Obviously buying a 3D TV is a more expensive proposition than buying a regular 2D one. But how much is the difference? That’s important in judging whether it’s worthwhile.
Assessing the premium charged for 3D TVs is difficult when models don’t necessarily offer the same performance and feature set, 3D aside. Well, that at least is the case for most brands, but we’ll come back to one brand that is directly comparable in a moment.
So what is the difference between a 3D TV and a regular one? The former requires three additional elements, at least as presently implemented. First, it needs to have 3D processing built-in. That is, the electronics need to be able to handle the ‘frame packed’ format from Blu-ray 3D, or the side-by-side 3D broadcast format, split up the left and right eye images appropriately, and then flash them up on the screen.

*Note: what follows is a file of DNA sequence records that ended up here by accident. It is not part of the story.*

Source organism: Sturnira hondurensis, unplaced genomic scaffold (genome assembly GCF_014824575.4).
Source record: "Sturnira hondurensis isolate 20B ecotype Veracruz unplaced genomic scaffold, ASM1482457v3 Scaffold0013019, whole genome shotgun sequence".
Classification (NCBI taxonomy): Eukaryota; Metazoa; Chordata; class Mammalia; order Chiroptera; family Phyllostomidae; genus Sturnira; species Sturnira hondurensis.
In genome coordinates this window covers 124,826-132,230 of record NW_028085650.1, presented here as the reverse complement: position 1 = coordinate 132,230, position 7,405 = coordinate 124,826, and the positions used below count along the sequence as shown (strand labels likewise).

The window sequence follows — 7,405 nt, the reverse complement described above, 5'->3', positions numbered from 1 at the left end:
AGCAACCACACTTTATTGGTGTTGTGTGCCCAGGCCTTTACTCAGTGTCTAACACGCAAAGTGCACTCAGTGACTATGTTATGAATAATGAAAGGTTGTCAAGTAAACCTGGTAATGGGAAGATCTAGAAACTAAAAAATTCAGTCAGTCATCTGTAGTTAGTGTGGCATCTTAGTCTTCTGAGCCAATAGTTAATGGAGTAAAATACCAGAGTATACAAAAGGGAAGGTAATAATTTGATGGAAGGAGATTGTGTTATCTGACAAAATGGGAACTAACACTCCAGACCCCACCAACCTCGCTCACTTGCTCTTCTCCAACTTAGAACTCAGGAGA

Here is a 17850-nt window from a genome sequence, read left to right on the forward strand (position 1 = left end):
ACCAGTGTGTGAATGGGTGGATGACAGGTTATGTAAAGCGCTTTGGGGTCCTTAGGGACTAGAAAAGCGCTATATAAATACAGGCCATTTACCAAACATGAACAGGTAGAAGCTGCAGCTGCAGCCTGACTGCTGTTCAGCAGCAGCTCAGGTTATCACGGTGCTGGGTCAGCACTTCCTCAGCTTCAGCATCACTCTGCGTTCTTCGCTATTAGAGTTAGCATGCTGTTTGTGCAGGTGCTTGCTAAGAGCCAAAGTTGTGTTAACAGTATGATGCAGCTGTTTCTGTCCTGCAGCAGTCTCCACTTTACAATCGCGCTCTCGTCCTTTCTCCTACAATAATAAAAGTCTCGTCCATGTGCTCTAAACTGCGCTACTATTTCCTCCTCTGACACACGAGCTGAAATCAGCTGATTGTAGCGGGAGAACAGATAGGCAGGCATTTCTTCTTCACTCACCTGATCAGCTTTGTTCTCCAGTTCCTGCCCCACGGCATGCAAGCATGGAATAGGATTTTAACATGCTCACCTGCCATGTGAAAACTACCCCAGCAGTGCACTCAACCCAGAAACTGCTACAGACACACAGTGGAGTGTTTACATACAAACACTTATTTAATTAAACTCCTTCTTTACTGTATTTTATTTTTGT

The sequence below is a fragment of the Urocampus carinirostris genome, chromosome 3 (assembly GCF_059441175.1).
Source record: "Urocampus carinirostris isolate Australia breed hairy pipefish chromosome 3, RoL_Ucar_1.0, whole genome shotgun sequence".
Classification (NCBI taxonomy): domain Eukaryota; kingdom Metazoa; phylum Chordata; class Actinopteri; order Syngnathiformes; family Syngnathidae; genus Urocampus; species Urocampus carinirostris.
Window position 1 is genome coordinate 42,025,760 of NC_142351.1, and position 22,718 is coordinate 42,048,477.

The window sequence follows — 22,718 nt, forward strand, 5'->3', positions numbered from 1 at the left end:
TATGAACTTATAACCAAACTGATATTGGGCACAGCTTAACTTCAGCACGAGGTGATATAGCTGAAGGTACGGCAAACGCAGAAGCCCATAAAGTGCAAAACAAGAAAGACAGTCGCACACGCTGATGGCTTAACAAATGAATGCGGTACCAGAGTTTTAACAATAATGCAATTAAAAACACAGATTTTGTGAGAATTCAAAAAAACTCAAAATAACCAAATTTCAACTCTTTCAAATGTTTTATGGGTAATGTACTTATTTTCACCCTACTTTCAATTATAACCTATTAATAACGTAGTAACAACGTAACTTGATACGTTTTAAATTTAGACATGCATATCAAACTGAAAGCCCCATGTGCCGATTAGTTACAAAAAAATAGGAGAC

Second, the 3D TV needs eyewear that allows each of your eyes to see only the images intended for it as the TV flashes them.
Finally, it need an infrared transmitter in the TV to send a synchronisation signals to the glasses to make sure they flash perfectly in time with the images on the screen.
The 3D version of Panasonic’s 50 inch VT20A is 57 percent more expensive than the 2D model.
Sony includes only the first of these in most of its 3D TVs. The other two are optional extras (the transmitter plugs into a special socket on the TV). One set of glasses and the transmitter costs just $168, so it doesn’t seem an expensive proposition … except that this doesn’t account for the processing element.
So to get an overall figure, we turn to Panasonic. It has several V20A 2D models, and VT20A 3D models that seem to be otherwise almost identical. The 50 inch versions are the same size and other than 3D have the same features, except that the 3D version, perhaps fittingly, gets three speakers and 30 watts, rather than 2 speakers and 20 watts.